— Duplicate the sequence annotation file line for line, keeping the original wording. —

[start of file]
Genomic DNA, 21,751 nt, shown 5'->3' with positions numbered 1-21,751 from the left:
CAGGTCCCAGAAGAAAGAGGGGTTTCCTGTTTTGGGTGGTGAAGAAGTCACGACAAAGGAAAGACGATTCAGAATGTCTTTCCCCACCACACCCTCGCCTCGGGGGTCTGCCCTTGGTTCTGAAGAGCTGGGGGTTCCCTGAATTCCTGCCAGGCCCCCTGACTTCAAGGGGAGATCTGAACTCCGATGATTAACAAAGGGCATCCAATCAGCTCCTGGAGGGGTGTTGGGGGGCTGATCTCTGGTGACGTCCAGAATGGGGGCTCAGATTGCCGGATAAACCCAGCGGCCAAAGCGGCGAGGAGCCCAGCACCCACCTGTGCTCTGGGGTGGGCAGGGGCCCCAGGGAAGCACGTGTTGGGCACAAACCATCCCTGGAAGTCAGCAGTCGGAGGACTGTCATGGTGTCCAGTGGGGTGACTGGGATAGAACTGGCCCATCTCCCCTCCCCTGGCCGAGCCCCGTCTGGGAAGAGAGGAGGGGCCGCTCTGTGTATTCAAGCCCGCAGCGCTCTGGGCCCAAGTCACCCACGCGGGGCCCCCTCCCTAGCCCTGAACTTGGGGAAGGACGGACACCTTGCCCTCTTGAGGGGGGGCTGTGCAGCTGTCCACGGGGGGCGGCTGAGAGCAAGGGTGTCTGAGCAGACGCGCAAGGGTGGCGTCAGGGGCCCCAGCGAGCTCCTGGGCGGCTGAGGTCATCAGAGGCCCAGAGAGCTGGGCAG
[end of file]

Genomic DNA, 21,751 nt, shown 5'->3' with positions numbered 1-21,751 from the left:
CAGGTCCCAGAAGAAAGAGGGGTTTCCTGTTTTGGGTGGTGAAGAAGTCACGACAAAGGAAAGACGATTCAGAATGTCTTTCCCCACCACACCCTCGCCTCGGGGGTCTGCCCTTGGTTCTGAAGAGCTGGGGGTTCCCTGAATTCCTGCCAGGCCCCCTGACTTCAAGGGGAGATCTGAACTCCGATGATTAACAAAGGGCATCCAATCAGCTCCTGGAGGGGTGTTGGGGGGCTGATCTCTGGTGACGTCCAGAATGGGGGCTCAGATTGCCGGATAAACCCAGCGGCCAAAGCGGCGAGGAGCCCAGCACCCACCTGTGCTCTGGGGTGGGCAGGGGCCCCAGGGAAGCACGTGTTGGGCACAAACCATCCCTGGAAGTCAGCAGTCGGAGGACTGTCATGGTGTCCAGTGGGGTGACTGGGATAGAACTGGCCCATCTCCCCTCCCCTGGCCGAGCCCCGTCTGGGAAGAGAGGAGGGGCCGCTCTGTGTATTCAAGCCCGCAGCGCTCTGGGCCCAAGTCACCCACGCGGGGCCCCCTCCCTAGCCCTGAACTTGGGGAAGGACGGACACCTTGCCCTCTTGAGGGGGGGCTGTGCAGCTGTCCACGGGGGGCGGCTGAGAGCAAGGGTGTCTGAGCAGACGCGCAAGGGTGGCGTCAGGGGCCCCAGCGAGCTCCTGGGCGGCTGAGGTCATCAGAGGCCCAGAGAGCTGGGCAG